Google Brings HSTS Protection to Google.com
Google has always gained appreciation for its security practices. Now, making another notable addition to its security practices, Google brings HTTP Strict Transport Security (HSTS) to google.com. This would be a major step in the field of internet security, especially since it comes at a time when HTTPS and HTTPS-encryption are accorded much importance.
Jay Brown, Sr. Technical Program Manager, Security at Google says about this in The Google Security Blog- “For many years, we’ve worked to increase the use of encryption between our users and Google. Today, the vast majority of these connections are encrypted, and our work continues on this effort…To further protect users, we’ve taken another step to strengthen how we use encryption for data in transit by implementing HTTP Strict Transport Security—HSTS for short—on the www.google.com domain.” He also explains as to how HSTS works- “HSTS prevents people from accidentally navigating to HTTP URLs by automatically converting insecure HTTP URLs into secure HTTPS URLs. Users might navigate to these HTTP URLs by manually typing a protocol-less or HTTP URL in the address bar, or by following HTTP links from other websites”.
This would indeed be a major step that Google takes to strengthen its data encryption because HSTS helps ensure protection against eavesdroppers, man-in-the-middle attacks, and also against hijackers who try to spoof a trusted website.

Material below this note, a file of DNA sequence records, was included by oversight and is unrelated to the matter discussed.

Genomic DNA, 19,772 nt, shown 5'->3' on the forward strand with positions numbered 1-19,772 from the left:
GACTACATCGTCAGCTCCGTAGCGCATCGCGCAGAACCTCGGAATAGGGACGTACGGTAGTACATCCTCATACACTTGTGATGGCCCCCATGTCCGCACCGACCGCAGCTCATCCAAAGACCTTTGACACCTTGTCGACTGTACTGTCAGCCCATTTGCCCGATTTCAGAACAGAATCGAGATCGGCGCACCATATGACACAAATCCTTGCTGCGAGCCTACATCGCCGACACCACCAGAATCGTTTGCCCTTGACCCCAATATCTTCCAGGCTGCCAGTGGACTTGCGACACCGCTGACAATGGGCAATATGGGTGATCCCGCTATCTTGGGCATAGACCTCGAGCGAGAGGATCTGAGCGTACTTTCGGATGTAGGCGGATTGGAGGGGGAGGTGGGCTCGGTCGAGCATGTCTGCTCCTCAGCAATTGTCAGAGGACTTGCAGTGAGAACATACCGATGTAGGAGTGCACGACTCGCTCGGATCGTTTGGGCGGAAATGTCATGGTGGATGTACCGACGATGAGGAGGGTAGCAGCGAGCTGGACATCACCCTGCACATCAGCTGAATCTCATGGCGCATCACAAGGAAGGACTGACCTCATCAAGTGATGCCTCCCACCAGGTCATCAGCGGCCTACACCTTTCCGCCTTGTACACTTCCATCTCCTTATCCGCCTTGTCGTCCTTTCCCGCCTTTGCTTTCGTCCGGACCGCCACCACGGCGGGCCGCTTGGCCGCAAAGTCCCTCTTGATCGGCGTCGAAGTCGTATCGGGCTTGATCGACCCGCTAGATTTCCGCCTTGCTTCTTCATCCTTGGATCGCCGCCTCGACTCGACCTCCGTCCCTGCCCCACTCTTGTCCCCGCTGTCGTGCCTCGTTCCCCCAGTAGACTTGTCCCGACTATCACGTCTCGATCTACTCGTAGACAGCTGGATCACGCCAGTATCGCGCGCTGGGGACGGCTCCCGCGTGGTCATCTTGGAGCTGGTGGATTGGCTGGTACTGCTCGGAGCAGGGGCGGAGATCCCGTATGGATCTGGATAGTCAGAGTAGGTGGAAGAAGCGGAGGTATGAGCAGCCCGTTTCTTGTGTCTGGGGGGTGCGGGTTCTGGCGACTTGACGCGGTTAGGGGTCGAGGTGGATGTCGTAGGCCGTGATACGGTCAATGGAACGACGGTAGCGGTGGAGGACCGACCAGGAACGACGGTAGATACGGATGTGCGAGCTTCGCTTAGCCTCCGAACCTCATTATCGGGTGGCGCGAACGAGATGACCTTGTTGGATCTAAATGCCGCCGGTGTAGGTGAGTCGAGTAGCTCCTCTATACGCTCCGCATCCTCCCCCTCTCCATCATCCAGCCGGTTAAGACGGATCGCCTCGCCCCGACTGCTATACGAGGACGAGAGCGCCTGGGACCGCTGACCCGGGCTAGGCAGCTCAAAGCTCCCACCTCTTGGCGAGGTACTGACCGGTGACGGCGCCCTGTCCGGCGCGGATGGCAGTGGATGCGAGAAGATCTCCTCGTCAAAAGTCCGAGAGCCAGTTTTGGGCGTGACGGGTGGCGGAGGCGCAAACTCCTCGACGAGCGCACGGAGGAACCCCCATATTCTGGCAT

In his blog post, Jay Brown also discusses the implementation process- “Ordinarily, implementing HSTS is a relatively basic process. However, due to Google’s particular complexities, we needed to do some extra prep work that most other domains wouldn’t have needed to do. For example, we had to address mixed content, bad HREFs, redirects to HTTP, and other issues like updating legacy services which could cause problems for users as they try to access our core domain.”
It’s to be remembered that over the last few years, Google had brought HTTPS support to almost all its products. These include HTTPS for search, HTTPS for Gmail and HTTPS for Google Drive. Google had also recently brought HTTPS to all Blogspot domains and it’s even using HTTPS support as a ranking signal in its search results. Promoting HTTPS is just one of the security practices that Google has been adopting.
Bringing HSTS to google.com is also a measure to promote HTTPS and HTTPS-related encryption. HTTPS and HTTPS-related encryption are vital as regards internet security. HTTPS encryption is all about protecting data in transit, which keeps users and their data secure.
Thus implementing HSTS is a very notable move on the part of Google, not just as regards HTTPS and HTTPS-encryption, but as regards security in general.